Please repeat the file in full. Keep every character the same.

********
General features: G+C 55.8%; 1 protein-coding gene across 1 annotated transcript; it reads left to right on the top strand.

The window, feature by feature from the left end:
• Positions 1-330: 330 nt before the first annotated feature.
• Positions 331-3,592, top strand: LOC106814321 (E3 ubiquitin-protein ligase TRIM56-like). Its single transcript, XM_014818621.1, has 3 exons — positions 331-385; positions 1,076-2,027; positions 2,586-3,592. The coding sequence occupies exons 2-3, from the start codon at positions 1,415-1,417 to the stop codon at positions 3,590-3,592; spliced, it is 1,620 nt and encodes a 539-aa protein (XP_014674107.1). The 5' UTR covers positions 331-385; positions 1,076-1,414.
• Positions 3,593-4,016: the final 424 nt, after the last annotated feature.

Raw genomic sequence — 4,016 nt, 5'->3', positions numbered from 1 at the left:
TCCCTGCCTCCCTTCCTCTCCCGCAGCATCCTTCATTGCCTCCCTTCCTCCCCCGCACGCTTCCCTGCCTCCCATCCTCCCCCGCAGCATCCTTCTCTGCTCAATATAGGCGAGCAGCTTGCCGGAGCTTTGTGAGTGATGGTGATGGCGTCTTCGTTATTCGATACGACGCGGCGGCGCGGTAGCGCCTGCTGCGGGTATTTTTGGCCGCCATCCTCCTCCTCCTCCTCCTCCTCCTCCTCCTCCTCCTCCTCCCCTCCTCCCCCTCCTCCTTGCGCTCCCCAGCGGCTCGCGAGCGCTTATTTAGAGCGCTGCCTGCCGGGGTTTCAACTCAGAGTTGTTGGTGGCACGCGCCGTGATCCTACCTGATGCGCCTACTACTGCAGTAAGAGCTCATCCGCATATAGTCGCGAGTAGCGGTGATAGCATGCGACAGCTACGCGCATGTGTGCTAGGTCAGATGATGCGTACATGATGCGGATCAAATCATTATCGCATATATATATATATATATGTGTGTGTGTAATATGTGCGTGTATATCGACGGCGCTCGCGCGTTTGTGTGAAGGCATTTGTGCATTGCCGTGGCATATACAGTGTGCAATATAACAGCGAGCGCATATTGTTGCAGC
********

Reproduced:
General features: G+C 55.8%; 1 protein-coding gene across 1 annotated transcript; it reads left to right on the top strand.

The window, feature by feature from the left end:
• Positions 1-330: 330 nt before the first annotated feature.
• Positions 331-3,592, top strand: LOC106814321 (E3 ubiquitin-protein ligase TRIM56-like). Its single transcript, XM_014818621.1, has 3 exons — positions 331-385; positions 1,076-2,027; positions 2,586-3,592. The coding sequence occupies exons 2-3, from the start codon at positions 1,415-1,417 to the stop codon at positions 3,590-3,592; spliced, it is 1,620 nt and encodes a 539-aa protein (XP_014674107.1). The 5' UTR covers positions 331-385; positions 1,076-1,414.
• Positions 3,593-4,016: the final 424 nt, after the last annotated feature.

Raw genomic sequence — 4,016 nt, 5'->3', positions numbered from 1 at the left:
TCCCTGCCTCCCTTCCTCTCCCGCAGCATCCTTCATTGCCTCCCTTCCTCCCCCGCACGCTTCCCTGCCTCCCATCCTCCCCCGCAGCATCCTTCTCTGCTCAATATAGGCGAGCAGCTTGCCGGAGCTTTGTGAGTGATGGTGATGGCGTCTTCGTTATTCGATACGACGCGGCGGCGCGGTAGCGCCTGCTGCGGGTATTTTTGGCCGCCATCCTCCTCCTCCTCCTCCTCCTCCTCCTCCTCCTCCTCCTCCCCTCCTCCCCCTCCTCCTTGCGCTCCCCAGCGGCTCGCGAGCGCTTATTTAGAGCGCTGCCTGCCGGGGTTTCAACTCAGAGTTGTTGGTGGCACGCGCCGTGATCCTACCTGATGCGCCTACTACTGCAGTAAGAGCTCATCCGCATATAGTCGCGAGTAGCGGTGATAGCATGCGACAGCTACGCGCATGTGTGCTAGGTCAGATGATGCGTACATGATGCGGATCAAATCATTATCGCATATATATATATATATATGTGTGTGTGTAATATGTGCGTGTATATCGACGGCGCTCGCGCGTTTGTGTGAAGGCATTTGTGCATTGCCGTGGCATATACAGTGTGCAATATAACAGCGAGCGCATATTGTTGCAGC